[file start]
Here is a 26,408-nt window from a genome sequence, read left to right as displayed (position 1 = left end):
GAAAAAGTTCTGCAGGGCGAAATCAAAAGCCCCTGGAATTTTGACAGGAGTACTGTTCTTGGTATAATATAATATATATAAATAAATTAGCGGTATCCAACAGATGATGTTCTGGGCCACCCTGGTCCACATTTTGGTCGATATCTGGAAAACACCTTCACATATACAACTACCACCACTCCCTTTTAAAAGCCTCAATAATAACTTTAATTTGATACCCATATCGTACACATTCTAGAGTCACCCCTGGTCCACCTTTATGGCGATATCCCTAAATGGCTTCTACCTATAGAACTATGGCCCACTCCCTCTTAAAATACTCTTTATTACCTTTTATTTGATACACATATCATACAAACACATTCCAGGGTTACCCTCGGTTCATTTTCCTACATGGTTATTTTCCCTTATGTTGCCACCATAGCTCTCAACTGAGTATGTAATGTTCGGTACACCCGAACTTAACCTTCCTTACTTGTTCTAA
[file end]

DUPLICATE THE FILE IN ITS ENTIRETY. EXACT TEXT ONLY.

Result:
Here is a 26,408-nt window from a genome sequence, read left to right as displayed (position 1 = left end):
GAAAAAGTTCTGCAGGGCGAAATCAAAAGCCCCTGGAATTTTGACAGGAGTACTGTTCTTGGTATAATATAATATATATAAATAAATTAGCGGTATCCAACAGATGATGTTCTGGGCCACCCTGGTCCACATTTTGGTCGATATCTGGAAAACACCTTCACATATACAACTACCACCACTCCCTTTTAAAAGCCTCAATAATAACTTTAATTTGATACCCATATCGTACACATTCTAGAGTCACCCCTGGTCCACCTTTATGGCGATATCCCTAAATGGCTTCTACCTATAGAACTATGGCCCACTCCCTCTTAAAATACTCTTTATTACCTTTTATTTGATACACATATCATACAAACACATTCCAGGGTTACCCTCGGTTCATTTTCCTACATGGTTATTTTCCCTTATGTTGCCACCATAGCTCTCAACTGAGTATGTAATGTTCGGTACACCCGAACTTAACCTTCCTTACTTGTTCTAA